The Impact of Vapor Retarders on Basement Foundation Moisture Transport


The question frequently is asked whether there is a net benefit to including a vapor retarder in basement envelope systems, since, subjectively, upon entering a basement that is unconditioned, the moisture levels often appear to the senses (in terms of odor, clamminess, etc) to be significant regardless of whether a vapor retarder is installed or not.  Over 10 years of testing at the FTF, a variety of vapor retarders have been evaluated in order to measure their quantitative impact on whole basement envelope water vapor transmission.


 A more detailed review of the experimental method is presented elsewhere on this web site (Description of the FTF - section 3).  In summary, a constant dehumidification rate approach was chosen and implemented with identical, continuously operating dehumidifiers all in 4 basement test modules.  Since the interior module temperatures are held equal and constant, the above-grade module superstructures are identical, the geotechnical conditions around the modules are the same at least to a first order of magnitude, and, there are no interior sources of water vapor, the condensate collected is a direct measure of the vapor transport across the foundation envelope.  Data was collected at weekly intervals over the heating season (roughly December through April).  All the data is normalized with respect to the north reference module (module ARN with poured concrete walls and slab) which remained unchanged for all test heating seasons.  Thus data gathered over different heating seasons may be compared on a normalized basis.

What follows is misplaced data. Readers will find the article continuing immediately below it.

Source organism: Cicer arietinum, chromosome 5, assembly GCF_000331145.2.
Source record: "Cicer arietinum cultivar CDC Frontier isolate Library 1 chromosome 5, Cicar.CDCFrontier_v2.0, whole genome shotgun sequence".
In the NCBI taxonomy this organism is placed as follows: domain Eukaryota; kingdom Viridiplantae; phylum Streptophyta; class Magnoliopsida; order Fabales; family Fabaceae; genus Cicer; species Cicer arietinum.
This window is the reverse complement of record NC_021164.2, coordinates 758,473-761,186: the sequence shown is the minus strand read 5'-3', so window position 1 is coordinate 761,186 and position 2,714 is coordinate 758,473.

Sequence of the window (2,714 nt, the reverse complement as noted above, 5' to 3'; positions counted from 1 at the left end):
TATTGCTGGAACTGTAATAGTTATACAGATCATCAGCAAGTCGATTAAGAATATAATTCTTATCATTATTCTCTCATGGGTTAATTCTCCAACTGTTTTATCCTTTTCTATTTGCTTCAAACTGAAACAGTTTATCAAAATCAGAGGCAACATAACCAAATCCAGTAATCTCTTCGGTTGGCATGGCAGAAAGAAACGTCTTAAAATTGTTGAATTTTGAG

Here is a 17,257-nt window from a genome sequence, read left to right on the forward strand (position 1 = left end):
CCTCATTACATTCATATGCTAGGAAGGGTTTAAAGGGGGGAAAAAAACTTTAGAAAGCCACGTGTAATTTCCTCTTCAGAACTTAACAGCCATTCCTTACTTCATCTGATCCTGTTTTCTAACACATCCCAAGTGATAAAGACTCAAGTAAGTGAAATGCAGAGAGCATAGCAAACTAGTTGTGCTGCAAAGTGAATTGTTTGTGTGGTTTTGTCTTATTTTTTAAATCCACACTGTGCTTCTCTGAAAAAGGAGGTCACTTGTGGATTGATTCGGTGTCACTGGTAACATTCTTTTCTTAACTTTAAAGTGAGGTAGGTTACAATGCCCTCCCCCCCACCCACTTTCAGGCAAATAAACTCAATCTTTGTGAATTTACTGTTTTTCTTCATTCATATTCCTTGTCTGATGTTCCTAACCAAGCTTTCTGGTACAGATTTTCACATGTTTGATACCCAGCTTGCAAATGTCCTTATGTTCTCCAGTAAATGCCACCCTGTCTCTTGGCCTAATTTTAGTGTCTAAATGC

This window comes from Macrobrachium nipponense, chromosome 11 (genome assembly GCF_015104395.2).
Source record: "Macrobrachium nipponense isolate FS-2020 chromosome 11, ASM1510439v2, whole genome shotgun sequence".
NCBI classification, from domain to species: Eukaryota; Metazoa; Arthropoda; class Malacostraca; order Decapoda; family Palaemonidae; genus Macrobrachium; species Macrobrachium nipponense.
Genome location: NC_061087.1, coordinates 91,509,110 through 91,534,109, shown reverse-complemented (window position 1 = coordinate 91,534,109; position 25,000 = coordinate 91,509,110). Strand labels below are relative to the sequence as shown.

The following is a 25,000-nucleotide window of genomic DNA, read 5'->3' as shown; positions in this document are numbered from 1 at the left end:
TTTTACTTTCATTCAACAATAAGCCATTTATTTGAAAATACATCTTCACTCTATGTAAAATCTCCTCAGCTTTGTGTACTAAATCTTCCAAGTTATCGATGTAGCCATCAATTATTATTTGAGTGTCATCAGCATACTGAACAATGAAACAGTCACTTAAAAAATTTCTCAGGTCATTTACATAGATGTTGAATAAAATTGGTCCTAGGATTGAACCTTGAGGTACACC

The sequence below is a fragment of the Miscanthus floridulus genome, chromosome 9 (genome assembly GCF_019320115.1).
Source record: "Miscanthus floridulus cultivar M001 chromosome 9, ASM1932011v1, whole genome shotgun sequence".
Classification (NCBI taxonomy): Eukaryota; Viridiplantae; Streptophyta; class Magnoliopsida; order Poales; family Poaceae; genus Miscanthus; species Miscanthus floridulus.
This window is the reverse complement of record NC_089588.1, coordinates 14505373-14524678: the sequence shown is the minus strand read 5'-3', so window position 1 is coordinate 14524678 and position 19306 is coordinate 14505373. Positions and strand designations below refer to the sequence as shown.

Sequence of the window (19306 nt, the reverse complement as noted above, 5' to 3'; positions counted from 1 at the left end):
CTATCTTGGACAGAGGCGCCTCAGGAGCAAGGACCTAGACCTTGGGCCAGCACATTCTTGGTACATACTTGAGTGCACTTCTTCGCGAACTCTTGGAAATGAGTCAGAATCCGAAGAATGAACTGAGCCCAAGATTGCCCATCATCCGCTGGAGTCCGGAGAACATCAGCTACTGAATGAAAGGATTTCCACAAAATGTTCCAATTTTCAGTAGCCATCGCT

These results also are reported elsewhere on this web site, but they are presented here in a summary fashion that seeks to demonstrate the time dependent impacts of the various insulation and/or vapor retarder configurations tested in the sequence that they were installed.  Two configurations are discussed for masonry block walls, namely, interior and exterior insulation placement (modules ATE and ATS, respectively).

The results for the exterior insulation placement (module ATS) are presented in figure 1 and table 1.

Figure 1

Table 1  Normalized seasonal condensate removal values for figure 1

1989/90 .563
1990/91 .519
1991/92 .548
1992/93 non-continuous dehumidification
1993/94 .886
1994/95 .561
1995/96 .362